First, pack your gear well in water repellant camera bags and backpacks and sprinkle these liberally with silica gel packages. Former Foto Verde Tour participant Christian Moynihan turned us on to this site for all of your silica gel needs: Whenever possible, pack each item in ziploc bags to avoid condensation upon exiting an air-conditioned vehicle or when traveling from the cool highlands to the warm lowlands.

Second, try to avoid actually getting your gear wet. We try to send our photo clients to lodges with covered shooting areas but these are not always available. A good rain cover for your camera and/or a small umbrella that clips onto your tripod can be very useful. And rain showers can come down suddenly when you are out with your camera. That same small umbrella is an easy way to cover up as are garbage bags stored in handy places in your camera bag. Camera bags with built-in rain covers are particularly useful.

Third, at night you may want to dry your equipment with a compact hair dryer that you bring along for this purpose (most lodges do not have hair dryers in the bathroom).

+ I'd like a single room. Can that be arranged?

Certainly. Simply indicate your rooming preference on the workshop signup form.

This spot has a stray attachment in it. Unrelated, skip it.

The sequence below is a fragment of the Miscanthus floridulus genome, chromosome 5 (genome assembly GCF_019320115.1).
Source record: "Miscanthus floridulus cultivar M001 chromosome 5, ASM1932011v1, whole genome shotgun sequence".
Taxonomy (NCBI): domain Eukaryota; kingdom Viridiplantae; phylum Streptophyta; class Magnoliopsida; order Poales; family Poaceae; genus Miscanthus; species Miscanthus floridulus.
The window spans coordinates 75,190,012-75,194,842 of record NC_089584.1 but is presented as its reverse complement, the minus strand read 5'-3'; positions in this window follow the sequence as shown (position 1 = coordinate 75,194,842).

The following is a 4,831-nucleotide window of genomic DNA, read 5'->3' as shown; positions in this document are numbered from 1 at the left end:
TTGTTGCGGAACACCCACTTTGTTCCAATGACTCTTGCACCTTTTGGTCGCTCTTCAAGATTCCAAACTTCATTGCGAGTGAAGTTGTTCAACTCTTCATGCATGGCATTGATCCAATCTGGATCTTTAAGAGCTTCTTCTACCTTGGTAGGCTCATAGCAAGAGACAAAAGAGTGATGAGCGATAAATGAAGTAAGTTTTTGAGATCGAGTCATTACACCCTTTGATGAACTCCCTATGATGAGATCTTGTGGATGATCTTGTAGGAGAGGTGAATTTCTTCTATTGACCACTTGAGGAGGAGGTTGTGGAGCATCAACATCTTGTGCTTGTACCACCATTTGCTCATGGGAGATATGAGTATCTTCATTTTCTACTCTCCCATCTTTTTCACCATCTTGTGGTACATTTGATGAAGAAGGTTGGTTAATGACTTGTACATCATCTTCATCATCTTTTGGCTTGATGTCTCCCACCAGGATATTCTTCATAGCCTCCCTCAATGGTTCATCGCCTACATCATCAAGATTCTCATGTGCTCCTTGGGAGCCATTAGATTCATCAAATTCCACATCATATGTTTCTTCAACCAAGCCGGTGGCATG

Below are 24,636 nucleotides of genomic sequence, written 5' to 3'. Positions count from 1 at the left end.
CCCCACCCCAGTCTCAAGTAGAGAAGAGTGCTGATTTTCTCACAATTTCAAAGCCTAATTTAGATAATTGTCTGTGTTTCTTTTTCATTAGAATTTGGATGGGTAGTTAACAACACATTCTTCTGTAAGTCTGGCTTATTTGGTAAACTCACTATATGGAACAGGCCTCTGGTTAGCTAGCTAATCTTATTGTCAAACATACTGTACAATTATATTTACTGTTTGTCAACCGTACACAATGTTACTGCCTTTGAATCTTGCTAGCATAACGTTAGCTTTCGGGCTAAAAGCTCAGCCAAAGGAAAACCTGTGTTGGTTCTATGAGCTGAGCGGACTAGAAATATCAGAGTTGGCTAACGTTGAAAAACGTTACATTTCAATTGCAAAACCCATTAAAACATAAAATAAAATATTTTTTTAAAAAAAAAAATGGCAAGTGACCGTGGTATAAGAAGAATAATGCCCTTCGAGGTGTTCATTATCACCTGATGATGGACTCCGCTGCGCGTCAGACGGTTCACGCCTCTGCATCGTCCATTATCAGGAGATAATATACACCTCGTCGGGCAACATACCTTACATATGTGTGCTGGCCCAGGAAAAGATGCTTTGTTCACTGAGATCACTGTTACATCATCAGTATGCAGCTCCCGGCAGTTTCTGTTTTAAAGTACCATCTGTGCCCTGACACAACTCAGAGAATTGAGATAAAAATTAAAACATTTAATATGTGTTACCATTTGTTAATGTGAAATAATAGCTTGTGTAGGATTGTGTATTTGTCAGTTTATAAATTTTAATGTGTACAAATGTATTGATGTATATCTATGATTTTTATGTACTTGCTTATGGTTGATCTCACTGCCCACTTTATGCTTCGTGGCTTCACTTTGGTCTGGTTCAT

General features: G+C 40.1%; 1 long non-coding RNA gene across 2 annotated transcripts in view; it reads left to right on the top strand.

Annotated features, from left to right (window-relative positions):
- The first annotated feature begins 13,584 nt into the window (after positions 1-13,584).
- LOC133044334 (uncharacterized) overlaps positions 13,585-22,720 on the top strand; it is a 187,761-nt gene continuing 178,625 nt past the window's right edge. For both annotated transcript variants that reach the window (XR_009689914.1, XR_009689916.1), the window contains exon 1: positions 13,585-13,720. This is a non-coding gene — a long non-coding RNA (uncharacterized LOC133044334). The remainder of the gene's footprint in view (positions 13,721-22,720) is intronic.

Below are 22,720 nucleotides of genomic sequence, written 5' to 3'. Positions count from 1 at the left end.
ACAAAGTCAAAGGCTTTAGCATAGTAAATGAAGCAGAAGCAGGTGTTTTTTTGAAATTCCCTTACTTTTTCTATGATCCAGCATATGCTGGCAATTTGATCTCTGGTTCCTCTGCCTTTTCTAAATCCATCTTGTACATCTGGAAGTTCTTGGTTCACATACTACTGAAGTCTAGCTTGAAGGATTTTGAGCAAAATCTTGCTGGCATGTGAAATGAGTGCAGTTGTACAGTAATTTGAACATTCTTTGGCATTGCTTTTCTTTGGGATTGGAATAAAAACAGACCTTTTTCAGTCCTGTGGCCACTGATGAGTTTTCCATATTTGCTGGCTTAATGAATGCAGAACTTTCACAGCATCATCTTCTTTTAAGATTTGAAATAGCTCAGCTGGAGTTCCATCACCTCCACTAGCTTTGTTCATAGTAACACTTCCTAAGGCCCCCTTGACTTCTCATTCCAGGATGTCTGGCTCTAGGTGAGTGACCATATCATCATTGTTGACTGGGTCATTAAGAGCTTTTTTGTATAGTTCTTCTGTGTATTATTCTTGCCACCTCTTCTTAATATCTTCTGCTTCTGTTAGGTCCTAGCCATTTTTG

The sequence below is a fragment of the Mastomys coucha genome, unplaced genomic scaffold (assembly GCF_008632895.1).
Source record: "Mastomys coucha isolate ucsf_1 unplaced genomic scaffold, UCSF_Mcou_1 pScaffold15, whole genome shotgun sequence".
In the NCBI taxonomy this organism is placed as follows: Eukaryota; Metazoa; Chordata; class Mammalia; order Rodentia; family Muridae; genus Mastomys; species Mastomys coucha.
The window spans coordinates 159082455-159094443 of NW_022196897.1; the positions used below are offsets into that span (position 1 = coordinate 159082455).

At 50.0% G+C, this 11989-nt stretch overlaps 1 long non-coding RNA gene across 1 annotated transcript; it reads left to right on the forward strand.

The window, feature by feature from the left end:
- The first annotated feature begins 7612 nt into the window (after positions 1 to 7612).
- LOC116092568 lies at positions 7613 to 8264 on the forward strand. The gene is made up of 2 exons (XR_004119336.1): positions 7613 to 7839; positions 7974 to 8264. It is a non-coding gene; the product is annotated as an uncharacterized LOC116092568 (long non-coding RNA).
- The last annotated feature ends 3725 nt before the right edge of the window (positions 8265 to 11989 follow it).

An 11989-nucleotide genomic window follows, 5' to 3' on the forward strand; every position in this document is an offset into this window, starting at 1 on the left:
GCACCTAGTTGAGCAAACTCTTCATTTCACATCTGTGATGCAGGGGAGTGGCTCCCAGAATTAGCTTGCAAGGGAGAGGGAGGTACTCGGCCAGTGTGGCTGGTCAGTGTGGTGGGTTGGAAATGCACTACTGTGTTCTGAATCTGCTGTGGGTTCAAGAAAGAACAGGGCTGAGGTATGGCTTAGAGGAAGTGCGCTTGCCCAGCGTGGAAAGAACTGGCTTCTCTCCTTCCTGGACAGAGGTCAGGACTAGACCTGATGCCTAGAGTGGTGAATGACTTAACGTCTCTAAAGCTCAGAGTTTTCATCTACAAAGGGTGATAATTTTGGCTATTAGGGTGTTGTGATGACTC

+ I'm traveling by myself but would like a double room. Can that be arranged?

It depends. If we can match you up with a suitable solo traveler who also wants to share, we will place you in a double room.

Name *
Yes, I want to register for the Ultimate Rainforest Photography Workshop in Peru August 2016 *
Please provide names of additional people signing up with you, and please indicate if the additional people are photographers or not. We offer discounts for non-photographers on some trips.
Please tell us a little bit about the photo gear you plan on bringing for the workshop.

Did you know that the Amazonian forests of Peru are perhaps the most biodiverse in the world? Famed biologist E.O. Wilson counted over 40 species of ant on one tree in the Peruvian Amazon, and botanist Al Gentry identified over 300 different tree species in just one hectare!